The dispersion of individual returns to experience, often referred to as heterogeneity of income profiles (HIP), is a key parameter in empirical human capital models, in studies of life‐cycle income inequality, and in heterogeneous agent models of life‐cycle labor market dynamics. It is commonly estimated from age variation in the covariance structure of earnings. In this study, I show that this approach is invalid and tends to deliver estimates of HIP that are biased upward. The reason is that any age variation in covariance structures can be rationalized by age‐dependent heteroscedasticity in the distribution of earnings shocks. Once one models such age effects flexibly the remaining identifying variation for HIP is the shape of the tails of lag profiles. Credible estimation of HIP thus imposes strong demands on the data since one requires many earnings observations per individual and a low rate of sample attrition. To investigate empirically whether the bias in estimates of HIP from omitting age effects is quantitatively important, I thus rely on administrative data from Germany on quarterly earnings that follow workers from labor market entry until 27 years into their career. To strengthen external validity, I focus my analysis on an education group that displays a covariance structure with qualitatively similar properties like its North American counterpart. I find that a HIP model with age effects in transitory, persistent and permanent shocks fits the covariance structure almost perfectly and delivers small and insignificant estimates for the HIP component. In sharp contrast, once I estimate a standard HIP model without age‐effects the estimated slope heterogeneity increases by a factor of thirteen and becomes highly significant, with a dramatic deterioration of model fit. I reach the same conclusions from estimating the two models on a different covariance structure and from conducting a Monte Carlo analysis, suggesting that my quantitative results are not an artifact of one particular sample.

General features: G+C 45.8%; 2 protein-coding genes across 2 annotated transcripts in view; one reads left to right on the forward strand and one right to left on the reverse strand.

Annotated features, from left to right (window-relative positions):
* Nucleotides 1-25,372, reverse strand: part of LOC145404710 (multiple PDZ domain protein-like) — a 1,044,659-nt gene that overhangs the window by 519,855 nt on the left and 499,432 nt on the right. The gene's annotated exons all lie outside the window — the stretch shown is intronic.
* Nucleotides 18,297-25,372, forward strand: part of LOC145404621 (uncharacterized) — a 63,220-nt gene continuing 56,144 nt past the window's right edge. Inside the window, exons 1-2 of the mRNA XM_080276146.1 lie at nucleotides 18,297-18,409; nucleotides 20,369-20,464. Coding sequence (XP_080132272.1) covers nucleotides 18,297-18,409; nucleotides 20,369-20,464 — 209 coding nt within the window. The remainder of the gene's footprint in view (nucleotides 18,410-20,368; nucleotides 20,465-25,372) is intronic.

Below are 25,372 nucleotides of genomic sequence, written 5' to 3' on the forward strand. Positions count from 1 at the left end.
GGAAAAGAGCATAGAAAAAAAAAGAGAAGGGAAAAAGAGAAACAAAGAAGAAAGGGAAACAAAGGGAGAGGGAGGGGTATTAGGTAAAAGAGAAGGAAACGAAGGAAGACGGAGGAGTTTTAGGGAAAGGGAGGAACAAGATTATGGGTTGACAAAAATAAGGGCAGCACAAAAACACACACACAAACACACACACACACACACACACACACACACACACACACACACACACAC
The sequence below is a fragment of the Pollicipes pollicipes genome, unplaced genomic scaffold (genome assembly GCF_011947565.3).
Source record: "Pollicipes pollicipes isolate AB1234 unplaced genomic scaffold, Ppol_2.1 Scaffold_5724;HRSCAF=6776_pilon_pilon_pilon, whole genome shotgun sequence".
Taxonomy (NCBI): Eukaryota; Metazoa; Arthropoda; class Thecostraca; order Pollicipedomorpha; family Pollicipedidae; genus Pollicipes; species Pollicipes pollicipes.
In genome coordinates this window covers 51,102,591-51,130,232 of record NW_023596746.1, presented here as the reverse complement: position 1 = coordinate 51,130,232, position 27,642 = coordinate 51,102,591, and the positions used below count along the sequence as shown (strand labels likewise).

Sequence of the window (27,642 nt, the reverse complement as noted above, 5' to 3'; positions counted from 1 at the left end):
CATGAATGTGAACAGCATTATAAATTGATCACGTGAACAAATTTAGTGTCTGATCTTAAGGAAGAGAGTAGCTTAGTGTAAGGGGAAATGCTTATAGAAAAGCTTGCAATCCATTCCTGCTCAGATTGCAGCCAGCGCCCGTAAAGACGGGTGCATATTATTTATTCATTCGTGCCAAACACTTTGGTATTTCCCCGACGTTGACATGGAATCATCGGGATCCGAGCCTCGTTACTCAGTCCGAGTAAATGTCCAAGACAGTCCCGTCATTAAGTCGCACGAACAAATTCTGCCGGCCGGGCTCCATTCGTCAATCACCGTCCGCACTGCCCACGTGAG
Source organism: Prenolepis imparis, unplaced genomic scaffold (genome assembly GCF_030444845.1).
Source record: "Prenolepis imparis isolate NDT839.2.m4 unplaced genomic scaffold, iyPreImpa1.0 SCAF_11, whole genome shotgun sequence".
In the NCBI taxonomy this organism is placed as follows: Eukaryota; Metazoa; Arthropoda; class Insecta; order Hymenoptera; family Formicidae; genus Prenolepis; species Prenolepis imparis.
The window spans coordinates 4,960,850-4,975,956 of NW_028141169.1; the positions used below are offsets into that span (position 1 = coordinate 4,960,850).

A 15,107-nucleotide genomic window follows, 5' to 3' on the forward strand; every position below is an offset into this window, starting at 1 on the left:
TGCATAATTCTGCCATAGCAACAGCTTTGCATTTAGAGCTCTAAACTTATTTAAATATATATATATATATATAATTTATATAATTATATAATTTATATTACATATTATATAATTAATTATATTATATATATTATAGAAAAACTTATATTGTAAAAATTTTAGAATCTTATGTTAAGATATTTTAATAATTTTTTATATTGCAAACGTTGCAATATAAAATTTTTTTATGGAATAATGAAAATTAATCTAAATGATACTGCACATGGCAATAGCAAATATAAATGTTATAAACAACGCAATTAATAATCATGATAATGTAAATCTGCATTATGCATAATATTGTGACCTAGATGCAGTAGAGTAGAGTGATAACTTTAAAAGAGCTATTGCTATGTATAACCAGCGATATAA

Effekte der Einführung des gesetzlichen Mindestlohns: Eine Fallstudie für das Handwerk in Sachsen-Anhalt
Wirtschaft im Wandel,